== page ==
Working-Class City Confronts Culture Shock Of Immigrant Concentration
IN the covered shopping center of this small town 10 miles south of Copenhagen, the clothing, food, and electronics shops look just like those one would find in any Danish city.
What is strikingly different here are the shoppers - a mix of the world's races and skin tones in among the blond-haired, blue-eyed Danes that gives even cosmopolitan Copenhagen a feeling of provincialism by comparison.
Ishoj (pronounced "Ishoy"), a 25-year-old city of 21,000 built where only a few farms and a small village once stood, has the highest foreign population of any Danish city - about 15 percent. That may seem small to someone from the West's more multicultural countries. But for many Danes, accustomed to an extremely homogeneous society, it is a worrisomely high figure.
Ishoj is now a city where Denmark's tradition of tolerance and magnanimity toward the world's less fortunate is confronting the reality of international migrations. And according to the city's mayor, who finds himself with apartment buildings where native Danes now refuse to live and schools that Danish children won't attend because of the concentration of foreigners, the Danes are turning out to be pretty much like anyone else: They are leaving the problems of cultural integration for society's strained
working class to figure out.
"Here in Ishoj we have Danes with low income and social status, but the parliament tells this city to be the best and the big-hearted, and take care of the foreign people," says Per Madsen, a former machinist and now Ishoj's mayor. "Those with high incomes don't want to have to worry about these problems."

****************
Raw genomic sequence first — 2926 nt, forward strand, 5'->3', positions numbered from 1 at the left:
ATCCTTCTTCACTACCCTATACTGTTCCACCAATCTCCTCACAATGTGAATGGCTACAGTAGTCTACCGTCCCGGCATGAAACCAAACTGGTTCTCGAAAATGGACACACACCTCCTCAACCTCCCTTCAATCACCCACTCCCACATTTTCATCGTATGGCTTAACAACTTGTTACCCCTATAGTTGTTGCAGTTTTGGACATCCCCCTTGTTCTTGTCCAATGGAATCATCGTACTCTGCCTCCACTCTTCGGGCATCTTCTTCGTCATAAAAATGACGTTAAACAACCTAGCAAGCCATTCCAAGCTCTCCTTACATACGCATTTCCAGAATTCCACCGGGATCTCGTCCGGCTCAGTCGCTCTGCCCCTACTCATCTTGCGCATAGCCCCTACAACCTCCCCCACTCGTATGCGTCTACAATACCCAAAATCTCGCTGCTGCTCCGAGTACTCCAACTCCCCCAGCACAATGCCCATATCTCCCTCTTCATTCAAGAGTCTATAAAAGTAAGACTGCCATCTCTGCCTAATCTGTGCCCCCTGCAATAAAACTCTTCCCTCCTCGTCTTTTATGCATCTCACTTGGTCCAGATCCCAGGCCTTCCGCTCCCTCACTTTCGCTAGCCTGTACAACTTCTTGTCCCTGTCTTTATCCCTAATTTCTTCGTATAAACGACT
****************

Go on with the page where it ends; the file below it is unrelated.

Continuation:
Mr. Madsen, a big man who is very popular in his town, has made a name for himself in Denmark as the Social Democratic politician who dares to buck political correctness by speaking out on the issue of foreign residents.
He says it is not foreigners themselves but their concentration that causes problems. But his pleadings with the country's parliament to facilitate a wider distribution of Denmark's 175,000 immigrants, especially through laws that govern public housing, have won no results.
Most of his Social Democratic colleagues dismiss his arguments as an unfortunate alibi for the country's far right. At the same time, leaders of Denmark's ultraconservative Progressive Party do indeed cite him as an example of how "even some Social Democrats are beginning to see the dangers of too many foreigners," says Progressive parliamentarian Anette Just.
Ishoj's foreign population includes more than 50 nationalities, with a high concentration of Turks, Pakistanis, and Yugoslavs (most of whom came as guest workers before their country's breakup). The biggest problems arise when "large numbers of rural, low-educated people come to a developed and well-educated society," Madsen says. "People just don't mix."
This is especially true of the town's 1,900 Turks, he says. "No matter what we try, they live as though there were in a little village back home," he says. "Their children don't learn Danish, their women don't live like Danish women, and they don't even marry Turks in Denmark," he says. "They prefer to bring over someone from back home."
Denmark would be better off, the mayor says, if it limited the concentration of foreigners in public housing complexes, did more to educate foreign children to speak Danish, and approved stricter restrictions on family reunification laws for immigrants - a direction other European countries, most recently France, are already taking. Madsen says Ishoj's public school population, with a 27 percent foreign average and topping 35 percent in the lowest grades, indicates the concentration will only become more
acute. And as it does, he says, the integration problems he faces now will only get worse.
"I remember when the US had racial riots in the '60s, the Danish people were so fine, they held their head high and said we couldn't have such problems in Denmark. But now we are having the beginnings in Denmark," he adds. "It will be of small help to me if, when it leads to something bad for us all, people say, `We see you were right.' "